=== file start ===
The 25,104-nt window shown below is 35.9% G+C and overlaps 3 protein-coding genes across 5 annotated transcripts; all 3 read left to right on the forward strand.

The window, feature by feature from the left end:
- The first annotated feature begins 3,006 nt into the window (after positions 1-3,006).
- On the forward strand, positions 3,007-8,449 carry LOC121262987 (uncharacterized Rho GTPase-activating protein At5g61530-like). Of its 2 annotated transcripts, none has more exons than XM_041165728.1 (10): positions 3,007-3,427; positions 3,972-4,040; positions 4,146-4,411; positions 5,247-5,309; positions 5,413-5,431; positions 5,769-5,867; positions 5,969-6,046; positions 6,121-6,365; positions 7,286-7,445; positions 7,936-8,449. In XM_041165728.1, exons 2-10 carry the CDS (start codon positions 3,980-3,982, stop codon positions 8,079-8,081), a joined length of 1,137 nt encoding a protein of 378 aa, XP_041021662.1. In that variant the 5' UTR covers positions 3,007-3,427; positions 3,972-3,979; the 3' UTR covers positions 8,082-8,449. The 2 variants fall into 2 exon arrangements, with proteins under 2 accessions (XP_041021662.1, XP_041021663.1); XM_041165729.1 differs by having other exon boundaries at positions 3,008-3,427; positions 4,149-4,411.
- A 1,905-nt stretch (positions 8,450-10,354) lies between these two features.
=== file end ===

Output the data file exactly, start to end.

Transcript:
The 25,104-nt window shown below is 35.9% G+C and overlaps 3 protein-coding genes across 5 annotated transcripts; all 3 read left to right on the forward strand.

The window, feature by feature from the left end:
- The first annotated feature begins 3,006 nt into the window (after positions 1-3,006).
- On the forward strand, positions 3,007-8,449 carry LOC121262987 (uncharacterized Rho GTPase-activating protein At5g61530-like). Of its 2 annotated transcripts, none has more exons than XM_041165728.1 (10): positions 3,007-3,427; positions 3,972-4,040; positions 4,146-4,411; positions 5,247-5,309; positions 5,413-5,431; positions 5,769-5,867; positions 5,969-6,046; positions 6,121-6,365; positions 7,286-7,445; positions 7,936-8,449. In XM_041165728.1, exons 2-10 carry the CDS (start codon positions 3,980-3,982, stop codon positions 8,079-8,081), a joined length of 1,137 nt encoding a protein of 378 aa, XP_041021662.1. In that variant the 5' UTR covers positions 3,007-3,427; positions 3,972-3,979; the 3' UTR covers positions 8,082-8,449. The 2 variants fall into 2 exon arrangements, with proteins under 2 accessions (XP_041021662.1, XP_041021663.1); XM_041165729.1 differs by having other exon boundaries at positions 3,008-3,427; positions 4,149-4,411.
- A 1,905-nt stretch (positions 8,450-10,354) lies between these two features.